All Pets Veterinary Clinic

DIARRHEA

Because diarrhea is an obvious sign of a petís health status, it is one of the most common
reasons animals are presented to the veterinary clinic. Diarrhea can range from mild to
severe and from acute to chronic. Animals with diarrhea can act totally normal or be
seriously ill. These variations are because diarrhea can result from many different
situations, diseases, and conditions. This article will explore some of the more common
causes of diarrhea in veterinary patients. Additionally, diagnostic tests and treatments
will be reviewed.

Dietary indiscretion is perhaps, the most common cause of acute diarrhea in dogs and
cats. While some animals are not sensitive to the addition of different food items to
their diet, others will have dramatic episodes of diarrhea after eating something that
they donít normally eat. Human food items and non-food items both can be a source of
diarrhea.

Sudden food change. Changing from one brand of food to another brand of food
without an appropriate transition period can also cause diarrhea in animals. Again,
for animals that have sensitive GI tracts, even the addition of a different brand of
treat can trigger diarrhea. To avoid diarrhea from food change, it is recommended to
slowly mix increasing amounts of the new food with the old food over one week.

Parasites are also a very common cause of diarrhea in animals. Most of the common
parasites that can cause diarrhea are obtained through fecal-oral contamination. (i.e.
the pet eats something contaminated with infected feces.) Roundworms, hookworms, whipworms,
coccidia, and giardia are the most common parasites that can cause diarrhea.

Toxic/Poison Ingestion. Many chemicals, pesticides, household products, etc. can
cause GI irritation if ingested. Some toxins can cause other signs besides diarrhea.

Pancreatitis is inflammation of the pancreas. It will often cause diarrhea in
conjunction with other signs. The most common cause of pancreatitis is dietary indiscretion
or the ingestion of greasy foods.

Liver disease is lesser common cause of diarrhea but some of the diseases that
affect the liver can result in diarrhea.

Drugs such as aspirin or other NSAIDs, steroids, antibiotics, etc. can cause
diarrhea in some instances. Over dosage or long term administration of some of these
medications can increase the risk of diarrhea.

Food allergies can have a variety of signs including diarrhea, vomiting, abdominal
cramping, picky eating, and skin problems. Animals with food allergies are most commonly
allergic to beef, chicken, turkey, corn, wheat, egg, and soy. These items are in most pet
foods so changing from one to the next often does not remedy the diarrhea. Food allergies
can be difficult to diagnose because there is not a specific, reliable food allergy test.

Infections. Bacterial, viral, or fungal infections can cause diarrhea. The most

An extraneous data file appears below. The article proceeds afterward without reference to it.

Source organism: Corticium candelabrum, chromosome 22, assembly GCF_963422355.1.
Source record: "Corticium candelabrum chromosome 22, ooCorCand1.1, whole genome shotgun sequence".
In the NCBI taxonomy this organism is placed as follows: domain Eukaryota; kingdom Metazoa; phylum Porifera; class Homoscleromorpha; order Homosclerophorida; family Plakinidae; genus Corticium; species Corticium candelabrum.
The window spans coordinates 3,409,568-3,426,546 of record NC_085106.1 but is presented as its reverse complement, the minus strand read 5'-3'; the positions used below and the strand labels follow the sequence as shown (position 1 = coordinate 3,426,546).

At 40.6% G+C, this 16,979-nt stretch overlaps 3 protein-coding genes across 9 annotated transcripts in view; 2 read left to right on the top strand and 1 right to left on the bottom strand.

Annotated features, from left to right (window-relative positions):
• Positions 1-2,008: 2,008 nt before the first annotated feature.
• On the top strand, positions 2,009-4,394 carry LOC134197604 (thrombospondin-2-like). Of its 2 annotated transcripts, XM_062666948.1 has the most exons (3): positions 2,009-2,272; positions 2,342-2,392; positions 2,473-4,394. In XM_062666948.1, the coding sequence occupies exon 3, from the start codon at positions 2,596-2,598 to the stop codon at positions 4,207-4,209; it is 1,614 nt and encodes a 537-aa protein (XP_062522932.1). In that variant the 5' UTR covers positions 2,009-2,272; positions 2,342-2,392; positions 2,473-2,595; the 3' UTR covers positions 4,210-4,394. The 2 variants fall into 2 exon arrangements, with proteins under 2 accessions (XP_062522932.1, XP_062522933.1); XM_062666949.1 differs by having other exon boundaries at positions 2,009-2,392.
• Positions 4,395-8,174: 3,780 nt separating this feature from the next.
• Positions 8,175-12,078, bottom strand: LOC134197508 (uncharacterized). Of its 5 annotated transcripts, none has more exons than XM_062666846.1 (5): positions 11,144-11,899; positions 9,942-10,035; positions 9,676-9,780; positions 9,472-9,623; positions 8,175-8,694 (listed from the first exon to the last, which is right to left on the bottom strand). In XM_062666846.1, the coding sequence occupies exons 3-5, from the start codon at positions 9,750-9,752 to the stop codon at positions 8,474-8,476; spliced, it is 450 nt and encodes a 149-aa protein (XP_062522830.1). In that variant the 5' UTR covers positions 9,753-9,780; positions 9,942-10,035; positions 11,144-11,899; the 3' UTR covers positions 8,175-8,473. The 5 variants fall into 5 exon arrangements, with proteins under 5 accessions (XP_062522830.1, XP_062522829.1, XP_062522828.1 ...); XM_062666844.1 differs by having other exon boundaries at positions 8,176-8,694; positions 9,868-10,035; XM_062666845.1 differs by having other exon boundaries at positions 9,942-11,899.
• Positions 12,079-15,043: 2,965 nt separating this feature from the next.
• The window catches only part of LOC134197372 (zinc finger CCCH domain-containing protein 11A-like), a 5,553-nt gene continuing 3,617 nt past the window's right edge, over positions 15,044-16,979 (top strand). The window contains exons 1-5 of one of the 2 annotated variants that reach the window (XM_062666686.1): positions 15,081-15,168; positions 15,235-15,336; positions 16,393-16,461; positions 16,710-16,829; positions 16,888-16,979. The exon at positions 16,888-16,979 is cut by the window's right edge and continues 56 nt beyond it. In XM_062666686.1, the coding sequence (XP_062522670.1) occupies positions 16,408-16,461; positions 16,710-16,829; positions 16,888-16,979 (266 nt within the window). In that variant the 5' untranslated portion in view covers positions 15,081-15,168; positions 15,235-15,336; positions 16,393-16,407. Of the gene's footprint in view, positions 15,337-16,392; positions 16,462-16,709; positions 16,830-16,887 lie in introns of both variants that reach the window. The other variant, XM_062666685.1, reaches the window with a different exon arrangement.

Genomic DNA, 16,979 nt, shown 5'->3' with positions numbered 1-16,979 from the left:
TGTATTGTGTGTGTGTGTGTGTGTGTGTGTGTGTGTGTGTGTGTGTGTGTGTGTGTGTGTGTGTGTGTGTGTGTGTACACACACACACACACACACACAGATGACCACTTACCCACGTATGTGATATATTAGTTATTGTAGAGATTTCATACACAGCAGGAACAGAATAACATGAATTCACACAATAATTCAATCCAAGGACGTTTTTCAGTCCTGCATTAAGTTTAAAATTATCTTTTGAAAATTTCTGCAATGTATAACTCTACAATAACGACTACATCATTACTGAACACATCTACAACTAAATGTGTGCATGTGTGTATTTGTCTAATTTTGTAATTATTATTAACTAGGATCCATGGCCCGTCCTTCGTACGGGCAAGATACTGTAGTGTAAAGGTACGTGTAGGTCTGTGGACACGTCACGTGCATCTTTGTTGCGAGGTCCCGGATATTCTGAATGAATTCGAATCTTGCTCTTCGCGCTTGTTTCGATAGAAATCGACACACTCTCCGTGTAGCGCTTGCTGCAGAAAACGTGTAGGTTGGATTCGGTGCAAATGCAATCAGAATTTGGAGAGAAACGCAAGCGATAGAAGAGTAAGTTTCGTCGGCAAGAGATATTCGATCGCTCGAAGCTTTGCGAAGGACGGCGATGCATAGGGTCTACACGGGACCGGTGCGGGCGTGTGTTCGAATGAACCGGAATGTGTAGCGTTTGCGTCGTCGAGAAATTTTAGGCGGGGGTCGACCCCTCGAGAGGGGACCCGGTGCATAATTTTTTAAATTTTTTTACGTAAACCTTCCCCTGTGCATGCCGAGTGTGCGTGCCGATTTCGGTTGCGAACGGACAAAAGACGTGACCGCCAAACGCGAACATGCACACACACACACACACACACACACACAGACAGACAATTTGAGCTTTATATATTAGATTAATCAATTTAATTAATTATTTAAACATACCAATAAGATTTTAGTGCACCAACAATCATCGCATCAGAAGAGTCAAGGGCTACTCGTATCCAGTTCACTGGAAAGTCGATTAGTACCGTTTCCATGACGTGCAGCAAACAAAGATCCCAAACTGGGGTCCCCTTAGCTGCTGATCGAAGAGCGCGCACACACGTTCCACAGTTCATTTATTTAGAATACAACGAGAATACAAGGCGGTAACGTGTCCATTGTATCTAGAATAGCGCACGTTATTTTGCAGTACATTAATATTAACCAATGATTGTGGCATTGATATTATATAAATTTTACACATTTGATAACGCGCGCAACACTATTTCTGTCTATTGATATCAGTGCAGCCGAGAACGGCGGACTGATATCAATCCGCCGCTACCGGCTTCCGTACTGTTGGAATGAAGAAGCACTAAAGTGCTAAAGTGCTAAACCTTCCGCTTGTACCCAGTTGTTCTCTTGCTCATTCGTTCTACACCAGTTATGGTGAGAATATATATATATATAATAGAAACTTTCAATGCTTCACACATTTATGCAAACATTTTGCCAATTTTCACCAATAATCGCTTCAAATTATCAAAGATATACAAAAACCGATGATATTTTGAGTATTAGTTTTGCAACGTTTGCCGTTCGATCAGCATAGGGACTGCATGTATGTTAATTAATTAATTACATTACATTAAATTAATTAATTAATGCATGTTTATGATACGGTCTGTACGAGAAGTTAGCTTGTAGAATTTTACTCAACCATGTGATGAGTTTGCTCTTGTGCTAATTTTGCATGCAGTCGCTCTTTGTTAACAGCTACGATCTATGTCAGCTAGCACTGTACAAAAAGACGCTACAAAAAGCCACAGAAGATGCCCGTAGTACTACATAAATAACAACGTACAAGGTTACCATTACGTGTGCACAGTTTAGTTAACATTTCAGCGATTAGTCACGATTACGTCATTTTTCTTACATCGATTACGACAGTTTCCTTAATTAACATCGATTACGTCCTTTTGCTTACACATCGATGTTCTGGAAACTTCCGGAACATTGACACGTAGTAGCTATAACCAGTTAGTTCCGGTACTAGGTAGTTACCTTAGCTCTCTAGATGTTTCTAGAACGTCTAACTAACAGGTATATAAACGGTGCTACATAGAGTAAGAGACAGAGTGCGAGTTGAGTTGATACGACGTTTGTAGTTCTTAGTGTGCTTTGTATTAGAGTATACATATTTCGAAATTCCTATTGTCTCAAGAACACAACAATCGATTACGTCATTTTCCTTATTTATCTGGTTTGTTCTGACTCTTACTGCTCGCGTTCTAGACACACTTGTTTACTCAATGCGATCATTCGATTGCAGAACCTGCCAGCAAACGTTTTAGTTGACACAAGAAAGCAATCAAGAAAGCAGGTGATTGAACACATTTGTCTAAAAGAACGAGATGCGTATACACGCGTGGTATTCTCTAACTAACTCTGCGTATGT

common viral causes of diarrhea in dogs are parvo and corona. In cats, the most common viral
infections are feline leukemia (FeLV) and feline infectious viremia (FIV). Many bacteria
can cause diarrhea as well. Some diarrhea causing bacteria can come from an outside source,
such as Salmonella, Clostridium, or Campylobacter, whereas some bacterial infections are a
result of bacterial overgrowth, or an increase in the numbers of normal bacteria in the gut.

Inflammatory bowel disease (IBD) is actually a collection of conditions that can
cause diarrhea and/or vomiting. There are many causes including food allergies.

Intestinal Cancer. Several types of cancer can affect the GI tract. The most
common is lymphosarcoma. Some evidence exists to suggest that chronic, untreated
inflammation/irritation can result in cancer.

Addisonís disease or hypoadrenocorticism is a decrease in the function of the
adrenal gland. Diarrhea is usually not the only sign associated with Addisonís.
Typically animals can experience periods of weakness, vomiting, episodes of collapse,
or other problems in addition to episodes of diarrhea.

Because of the wide variety of causes of diarrhea, a series of tests is often needed to
determine the exact cause. In simple cases of acute onset diarrhea only basic diagnostic
tests, such as a fecal float, may be run. However, testing becomes much more important when
diarrhea fails to respond to symptomatic treatment and/or when diarrhea reoccurs. More
advanced tests may include: the giardia Snap Test, blood tests, fecal cultures, and
biopsy/histopathology. Additionally, treatment trials such as a food trial or deworming
trial, may be conducted.

In many cases of simple, acute onset diarrhea, treatment is often symptomatic. In other
words, treatment is aimed at stopping the diarrhea not necessarily treating the cause.
These treatments may include medications such as Reglan, Centrine, or chlorpromazine and
a food change to a bland, easily digestible diet. Additionally, if the animal has become
dehydrated, fluids may be needed. If these symptomatic treatments fail, more specific
treatmentsótreatments tailored to the cause, may be started. Again, a specific diagnosis
is critical to being able to treat chronic or repeat episodes of diarrhea.


The information provided is for educational purposes only and is not
intended to take the place of your regular veterinarian. Please do not hesitate
to contact your regular veterinarian if you have questions regarding your pet.



Karen Blakeley, DVM, MPH
24 June 2006